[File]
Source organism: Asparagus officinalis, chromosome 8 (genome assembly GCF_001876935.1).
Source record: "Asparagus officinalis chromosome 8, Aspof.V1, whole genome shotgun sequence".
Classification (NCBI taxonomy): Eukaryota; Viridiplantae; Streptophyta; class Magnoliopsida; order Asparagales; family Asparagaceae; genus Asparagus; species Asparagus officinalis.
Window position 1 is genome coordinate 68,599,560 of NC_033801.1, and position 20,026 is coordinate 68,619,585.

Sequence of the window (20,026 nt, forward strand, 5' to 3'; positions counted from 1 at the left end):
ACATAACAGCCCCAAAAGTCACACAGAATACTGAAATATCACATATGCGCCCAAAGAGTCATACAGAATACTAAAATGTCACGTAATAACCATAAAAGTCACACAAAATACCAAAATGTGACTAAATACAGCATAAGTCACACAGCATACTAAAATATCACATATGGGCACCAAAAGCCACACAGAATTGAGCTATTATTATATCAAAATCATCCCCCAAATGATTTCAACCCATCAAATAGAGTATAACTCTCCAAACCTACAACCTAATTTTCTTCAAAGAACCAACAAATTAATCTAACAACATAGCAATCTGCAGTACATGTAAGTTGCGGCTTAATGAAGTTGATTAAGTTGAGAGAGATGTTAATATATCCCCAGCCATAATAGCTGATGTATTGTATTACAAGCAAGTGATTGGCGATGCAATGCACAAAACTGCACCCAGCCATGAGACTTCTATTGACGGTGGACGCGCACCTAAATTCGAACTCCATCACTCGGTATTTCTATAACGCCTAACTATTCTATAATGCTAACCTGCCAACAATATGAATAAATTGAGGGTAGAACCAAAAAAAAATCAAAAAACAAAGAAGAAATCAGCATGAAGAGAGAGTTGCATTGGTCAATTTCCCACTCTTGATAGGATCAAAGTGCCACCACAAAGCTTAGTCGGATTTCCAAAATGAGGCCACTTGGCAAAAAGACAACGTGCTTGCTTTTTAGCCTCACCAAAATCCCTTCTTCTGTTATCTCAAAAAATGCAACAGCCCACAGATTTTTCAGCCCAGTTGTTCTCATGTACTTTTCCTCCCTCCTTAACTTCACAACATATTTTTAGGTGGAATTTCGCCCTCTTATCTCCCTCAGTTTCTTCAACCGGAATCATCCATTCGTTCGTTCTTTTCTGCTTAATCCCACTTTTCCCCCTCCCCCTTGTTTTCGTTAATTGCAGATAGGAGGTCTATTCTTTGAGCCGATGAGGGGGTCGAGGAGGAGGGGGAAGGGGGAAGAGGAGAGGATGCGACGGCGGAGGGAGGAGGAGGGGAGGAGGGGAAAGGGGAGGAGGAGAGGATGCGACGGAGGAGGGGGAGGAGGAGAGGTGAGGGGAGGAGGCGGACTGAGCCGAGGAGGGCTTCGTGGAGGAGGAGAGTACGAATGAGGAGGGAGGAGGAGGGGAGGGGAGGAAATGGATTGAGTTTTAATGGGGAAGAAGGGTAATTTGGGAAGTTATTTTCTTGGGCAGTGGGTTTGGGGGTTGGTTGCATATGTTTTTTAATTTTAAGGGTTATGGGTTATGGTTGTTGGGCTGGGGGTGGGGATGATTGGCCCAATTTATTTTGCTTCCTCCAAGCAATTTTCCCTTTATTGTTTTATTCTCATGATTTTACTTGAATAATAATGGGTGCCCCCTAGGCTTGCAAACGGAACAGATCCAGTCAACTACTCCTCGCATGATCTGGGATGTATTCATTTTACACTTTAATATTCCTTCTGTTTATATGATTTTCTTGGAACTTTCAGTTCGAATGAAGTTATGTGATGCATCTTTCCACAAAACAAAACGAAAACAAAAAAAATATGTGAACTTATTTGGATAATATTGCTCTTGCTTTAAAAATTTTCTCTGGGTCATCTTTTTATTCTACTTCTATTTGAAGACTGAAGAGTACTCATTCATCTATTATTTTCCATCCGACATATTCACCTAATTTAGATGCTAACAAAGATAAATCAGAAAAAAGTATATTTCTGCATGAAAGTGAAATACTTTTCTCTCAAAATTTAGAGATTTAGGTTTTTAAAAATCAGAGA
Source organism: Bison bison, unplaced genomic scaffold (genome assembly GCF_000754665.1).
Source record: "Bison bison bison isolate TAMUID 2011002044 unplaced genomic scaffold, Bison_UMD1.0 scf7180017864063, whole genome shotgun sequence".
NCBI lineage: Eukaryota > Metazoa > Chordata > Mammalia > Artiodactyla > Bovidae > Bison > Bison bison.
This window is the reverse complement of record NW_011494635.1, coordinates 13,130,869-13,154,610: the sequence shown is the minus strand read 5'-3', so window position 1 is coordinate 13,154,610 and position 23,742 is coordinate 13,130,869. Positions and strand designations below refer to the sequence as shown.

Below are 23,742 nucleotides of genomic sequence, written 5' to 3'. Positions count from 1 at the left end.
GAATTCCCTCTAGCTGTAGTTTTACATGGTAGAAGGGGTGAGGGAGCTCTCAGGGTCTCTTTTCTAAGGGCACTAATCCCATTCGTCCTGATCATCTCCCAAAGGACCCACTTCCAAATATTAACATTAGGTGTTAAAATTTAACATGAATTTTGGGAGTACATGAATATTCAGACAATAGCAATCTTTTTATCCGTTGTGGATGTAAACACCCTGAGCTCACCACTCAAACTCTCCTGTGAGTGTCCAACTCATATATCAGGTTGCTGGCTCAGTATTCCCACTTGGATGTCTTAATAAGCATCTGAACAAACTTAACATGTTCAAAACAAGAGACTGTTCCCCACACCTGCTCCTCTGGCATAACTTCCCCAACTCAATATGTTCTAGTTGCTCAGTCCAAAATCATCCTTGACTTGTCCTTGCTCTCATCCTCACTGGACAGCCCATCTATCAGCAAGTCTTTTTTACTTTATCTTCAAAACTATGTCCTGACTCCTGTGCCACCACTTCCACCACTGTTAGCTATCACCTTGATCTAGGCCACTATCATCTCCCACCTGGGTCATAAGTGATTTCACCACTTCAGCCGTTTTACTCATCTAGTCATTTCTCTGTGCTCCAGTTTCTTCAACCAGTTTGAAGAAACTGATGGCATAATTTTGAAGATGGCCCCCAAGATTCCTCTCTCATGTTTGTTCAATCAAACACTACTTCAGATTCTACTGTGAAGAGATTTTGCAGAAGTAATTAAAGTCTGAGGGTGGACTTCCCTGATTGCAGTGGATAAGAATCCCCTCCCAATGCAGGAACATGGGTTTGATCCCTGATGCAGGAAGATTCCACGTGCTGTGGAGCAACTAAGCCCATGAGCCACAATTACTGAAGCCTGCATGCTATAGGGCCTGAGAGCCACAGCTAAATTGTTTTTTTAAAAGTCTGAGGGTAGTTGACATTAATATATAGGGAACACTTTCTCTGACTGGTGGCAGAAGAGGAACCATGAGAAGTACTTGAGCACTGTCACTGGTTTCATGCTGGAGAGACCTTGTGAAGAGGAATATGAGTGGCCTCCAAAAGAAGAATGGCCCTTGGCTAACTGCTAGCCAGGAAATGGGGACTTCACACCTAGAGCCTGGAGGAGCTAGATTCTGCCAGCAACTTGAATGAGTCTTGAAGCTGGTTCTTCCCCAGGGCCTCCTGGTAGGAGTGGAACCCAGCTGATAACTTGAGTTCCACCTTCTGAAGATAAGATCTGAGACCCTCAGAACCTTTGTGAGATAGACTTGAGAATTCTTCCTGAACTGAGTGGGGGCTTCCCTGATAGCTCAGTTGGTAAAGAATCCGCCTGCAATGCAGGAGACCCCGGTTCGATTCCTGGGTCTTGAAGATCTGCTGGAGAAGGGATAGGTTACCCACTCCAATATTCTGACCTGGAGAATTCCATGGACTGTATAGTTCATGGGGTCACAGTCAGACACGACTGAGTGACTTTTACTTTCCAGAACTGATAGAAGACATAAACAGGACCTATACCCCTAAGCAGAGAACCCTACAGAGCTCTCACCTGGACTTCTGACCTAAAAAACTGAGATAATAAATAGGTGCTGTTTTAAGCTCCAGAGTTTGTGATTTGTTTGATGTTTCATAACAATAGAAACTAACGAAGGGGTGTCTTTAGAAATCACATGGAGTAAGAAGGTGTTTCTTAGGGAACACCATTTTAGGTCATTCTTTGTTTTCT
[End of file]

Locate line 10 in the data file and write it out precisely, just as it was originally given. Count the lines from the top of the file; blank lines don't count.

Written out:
This window is the reverse complement of record NW_011494635.1, coordinates 13,130,869-13,154,610: the sequence shown is the minus strand read 5'-3', so window position 1 is coordinate 13,154,610 and position 23,742 is coordinate 13,130,869. Positions and strand designations below refer to the sequence as shown.